Spain considers bullfight meat ban

Spain is considering halting sales of meat from bulls killed by matadors due to fears over mad cow disease.

Spain is considering halting sales of meat from bulls killed by matadors due to fears over mad cow disease.

The Agriculture Ministry, one of the agencies grappling with the Spanish chapter of Europe's latest mad cow scare, says it will make a decision before the bullfighting season begins in earnest in mid-March.

New European Union rules calling for mad cow tests on all cattle over 30 months of age that are slaughtered for human consumption also apply to bulls. Adult fighting bulls are usually four-years-old.

Under a proposal from fighting-bull breeders, the centuries-old tradition of selling carcasses of freshly killed bulls to butchers, who in turn pass the meat and other parts on to consumers, would make way for cremation. Besides the meat, Spaniards consume the bull's tail, ears and testicles.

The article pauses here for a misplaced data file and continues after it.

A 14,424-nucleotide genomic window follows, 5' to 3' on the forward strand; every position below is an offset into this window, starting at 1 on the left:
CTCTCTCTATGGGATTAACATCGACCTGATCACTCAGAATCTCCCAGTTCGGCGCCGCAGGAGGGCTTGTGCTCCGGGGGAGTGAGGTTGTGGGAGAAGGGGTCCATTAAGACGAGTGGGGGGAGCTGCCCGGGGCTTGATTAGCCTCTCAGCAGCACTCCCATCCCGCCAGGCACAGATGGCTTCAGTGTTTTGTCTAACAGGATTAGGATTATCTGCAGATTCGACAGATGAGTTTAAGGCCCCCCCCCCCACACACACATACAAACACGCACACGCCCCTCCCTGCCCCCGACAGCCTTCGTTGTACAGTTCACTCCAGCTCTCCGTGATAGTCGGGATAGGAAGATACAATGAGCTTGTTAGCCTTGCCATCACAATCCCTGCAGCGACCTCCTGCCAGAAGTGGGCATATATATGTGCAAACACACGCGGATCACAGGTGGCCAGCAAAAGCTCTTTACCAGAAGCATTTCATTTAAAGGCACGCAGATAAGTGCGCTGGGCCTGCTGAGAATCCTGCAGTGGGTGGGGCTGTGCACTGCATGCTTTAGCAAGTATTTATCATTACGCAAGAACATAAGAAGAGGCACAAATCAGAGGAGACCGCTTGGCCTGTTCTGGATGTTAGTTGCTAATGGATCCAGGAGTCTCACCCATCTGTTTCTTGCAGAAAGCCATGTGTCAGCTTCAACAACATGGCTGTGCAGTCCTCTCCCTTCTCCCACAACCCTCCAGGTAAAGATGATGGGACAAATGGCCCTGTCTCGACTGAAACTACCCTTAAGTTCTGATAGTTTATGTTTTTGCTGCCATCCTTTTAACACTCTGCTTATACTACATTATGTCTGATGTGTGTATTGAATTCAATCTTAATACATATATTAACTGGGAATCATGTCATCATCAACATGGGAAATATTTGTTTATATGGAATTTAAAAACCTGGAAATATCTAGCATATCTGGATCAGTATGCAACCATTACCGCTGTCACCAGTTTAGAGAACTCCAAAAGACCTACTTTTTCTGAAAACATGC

Breeders, bullring owners and other industry sectors say they are willing to see sales of bull meat banned temporarily, until mad cow testing technology is made easier with a kit that can be used on live animals.

The industry wants the government to pay compensation of 60,000 pesetas, which is around £230, per slain bull, and talks with ministry officials will basically center on this demand.

No cases of bovine spongiform encephalopathy, a brain-wasting illness with a fatal, incurable human equivalent, have been reported in Spain's bullfighting industry, although seven cases among cows have surfaced since November.

For toros, that would mean testing them right after they die in the arena. The problem is that so many are killed in a season - an estimated 11,000 in about 2,000 bullfights, and are held in portable bullrings in far-flung villages. Spain lacks the veterinary manpower to carry out tests on all those animals.

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